London is a big city with a global reputation as one of the most popular tourist destinations and busy commercial areas not only in the country but on the planet. As such, there was always going to be a lot to say about the environmental unfriendliness of the city dubbed by many as ‘the big smoke’.
To help alleviate the problem, first announced the congestion charge system, which was so popular that it’s now being implemented in the second city of Birmingham from next year. This charge applies to any vehicle without an exemption that travels within designated congestion charge zones in the capital – zones that are regularly laboured with heavy traffic.
For taxi drivers, this has always been a bone of contention, which is why so many now are choosing to migrate to electric or hybrid vehicles to qualify for the clear vehicle discount (formerly known as the Ultra Low Emissions Discount or ULED). Right now, all vehicles that emit no more than 75g/km of CO2 and have a minimum 20 mile zero emission capable range will qualify for the discount but from October 2021, it will only apply to battery electric or hydrogen fuel cell vehicles.
There has already been a significant shift in the number of electric taxis on London streets, with major firms such as seeing a notable increase in the sale of electric cars such as the Nissan LEAF. Then there are dedicated electric taxi manufacturers such as the aptly-named London EV Company, that recently rolled out over off its production line. This is going to save a reported 8,600 tonnes of carbon dioxide emissions, which is roughly the equivalent of 1,500 return flights between London and Sydney.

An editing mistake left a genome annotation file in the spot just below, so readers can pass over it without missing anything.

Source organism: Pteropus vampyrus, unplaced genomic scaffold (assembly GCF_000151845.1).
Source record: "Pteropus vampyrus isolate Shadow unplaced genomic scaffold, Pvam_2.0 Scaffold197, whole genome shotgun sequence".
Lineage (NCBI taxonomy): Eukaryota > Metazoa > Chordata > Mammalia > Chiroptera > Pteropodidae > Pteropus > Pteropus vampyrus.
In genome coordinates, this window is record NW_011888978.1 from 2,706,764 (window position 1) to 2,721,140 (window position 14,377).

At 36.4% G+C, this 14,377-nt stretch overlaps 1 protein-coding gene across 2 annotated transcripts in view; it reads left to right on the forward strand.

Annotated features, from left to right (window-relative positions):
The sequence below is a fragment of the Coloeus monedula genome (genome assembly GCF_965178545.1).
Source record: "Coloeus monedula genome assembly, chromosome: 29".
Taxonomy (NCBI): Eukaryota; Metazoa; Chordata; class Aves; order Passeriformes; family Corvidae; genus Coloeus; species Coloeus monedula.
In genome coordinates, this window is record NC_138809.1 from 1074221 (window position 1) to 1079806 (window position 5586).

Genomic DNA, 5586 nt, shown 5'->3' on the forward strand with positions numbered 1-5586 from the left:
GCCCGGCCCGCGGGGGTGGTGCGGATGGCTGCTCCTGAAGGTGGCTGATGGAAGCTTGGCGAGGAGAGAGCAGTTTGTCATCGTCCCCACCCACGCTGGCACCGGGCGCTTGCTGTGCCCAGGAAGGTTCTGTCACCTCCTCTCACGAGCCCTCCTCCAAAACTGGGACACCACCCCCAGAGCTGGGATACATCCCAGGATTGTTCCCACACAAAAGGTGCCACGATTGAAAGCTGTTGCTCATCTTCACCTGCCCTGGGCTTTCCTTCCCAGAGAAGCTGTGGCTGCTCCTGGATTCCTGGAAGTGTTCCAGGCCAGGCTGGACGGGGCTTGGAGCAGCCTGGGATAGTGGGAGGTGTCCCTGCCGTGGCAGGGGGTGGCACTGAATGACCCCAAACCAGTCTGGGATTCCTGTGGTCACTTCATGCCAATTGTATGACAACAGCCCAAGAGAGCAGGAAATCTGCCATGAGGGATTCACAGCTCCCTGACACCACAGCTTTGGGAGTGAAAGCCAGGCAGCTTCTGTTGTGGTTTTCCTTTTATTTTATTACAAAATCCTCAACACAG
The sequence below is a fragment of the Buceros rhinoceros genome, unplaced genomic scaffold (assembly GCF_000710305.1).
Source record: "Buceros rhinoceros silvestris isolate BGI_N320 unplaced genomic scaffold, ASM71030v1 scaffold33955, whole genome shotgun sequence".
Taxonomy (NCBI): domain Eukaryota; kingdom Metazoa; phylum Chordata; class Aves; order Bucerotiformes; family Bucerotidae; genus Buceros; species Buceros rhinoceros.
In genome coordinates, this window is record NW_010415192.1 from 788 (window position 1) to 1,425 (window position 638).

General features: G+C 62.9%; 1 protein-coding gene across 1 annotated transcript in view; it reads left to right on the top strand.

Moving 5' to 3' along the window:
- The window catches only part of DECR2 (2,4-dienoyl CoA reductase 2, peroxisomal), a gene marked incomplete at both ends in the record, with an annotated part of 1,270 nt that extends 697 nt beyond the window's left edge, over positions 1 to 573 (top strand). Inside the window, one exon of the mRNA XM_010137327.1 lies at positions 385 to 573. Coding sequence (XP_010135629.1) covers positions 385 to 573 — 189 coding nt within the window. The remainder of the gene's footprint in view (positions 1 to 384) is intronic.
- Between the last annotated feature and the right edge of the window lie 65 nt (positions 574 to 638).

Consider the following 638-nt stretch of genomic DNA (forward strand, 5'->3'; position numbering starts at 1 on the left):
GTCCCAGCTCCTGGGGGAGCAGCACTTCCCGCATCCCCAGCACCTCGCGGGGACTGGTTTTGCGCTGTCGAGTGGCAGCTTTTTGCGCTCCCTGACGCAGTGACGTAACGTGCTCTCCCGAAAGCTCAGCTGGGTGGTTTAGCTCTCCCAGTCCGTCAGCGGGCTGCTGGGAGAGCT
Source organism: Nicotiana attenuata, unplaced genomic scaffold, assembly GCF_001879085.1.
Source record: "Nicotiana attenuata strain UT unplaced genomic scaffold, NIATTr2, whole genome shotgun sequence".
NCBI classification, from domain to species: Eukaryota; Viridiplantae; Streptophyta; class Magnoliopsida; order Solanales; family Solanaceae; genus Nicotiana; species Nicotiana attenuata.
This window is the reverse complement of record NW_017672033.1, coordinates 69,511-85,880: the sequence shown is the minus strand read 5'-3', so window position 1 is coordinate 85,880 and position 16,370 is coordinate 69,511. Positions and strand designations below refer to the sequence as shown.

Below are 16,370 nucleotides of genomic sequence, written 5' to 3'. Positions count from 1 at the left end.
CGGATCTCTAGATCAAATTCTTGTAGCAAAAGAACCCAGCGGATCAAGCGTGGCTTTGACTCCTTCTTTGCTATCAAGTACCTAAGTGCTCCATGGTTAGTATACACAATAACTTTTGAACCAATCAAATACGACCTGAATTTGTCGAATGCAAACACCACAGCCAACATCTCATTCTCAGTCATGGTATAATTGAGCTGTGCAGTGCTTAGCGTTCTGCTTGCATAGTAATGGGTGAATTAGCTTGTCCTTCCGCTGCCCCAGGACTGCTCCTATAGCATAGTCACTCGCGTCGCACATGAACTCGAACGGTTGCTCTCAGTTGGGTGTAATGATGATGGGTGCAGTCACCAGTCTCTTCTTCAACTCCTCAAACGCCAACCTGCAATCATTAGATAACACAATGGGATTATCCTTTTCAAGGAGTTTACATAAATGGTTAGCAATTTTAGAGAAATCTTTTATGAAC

These are not even 100% electric taxis either. Indeed, these taxis save drivers around £110 a week in fuel and retain the distinctive and iconic black cab look. But completely electric vehicles will be able to save even more and if London is able to set a new standard, it’s a system that could be rolled out across the entire UK by the end of the decade.
London is a city with a perpetual pollution problem and it’s going to require a great deal of manpower and willpower if we’re going to help correct the course. Electric taxis are just one potential avenue but they are a major one, given that car pollution is so dense in the capital that each car costs the NHS and society around . It’s probably going to be a few years before we start to enjoy the results, but better later than never, right?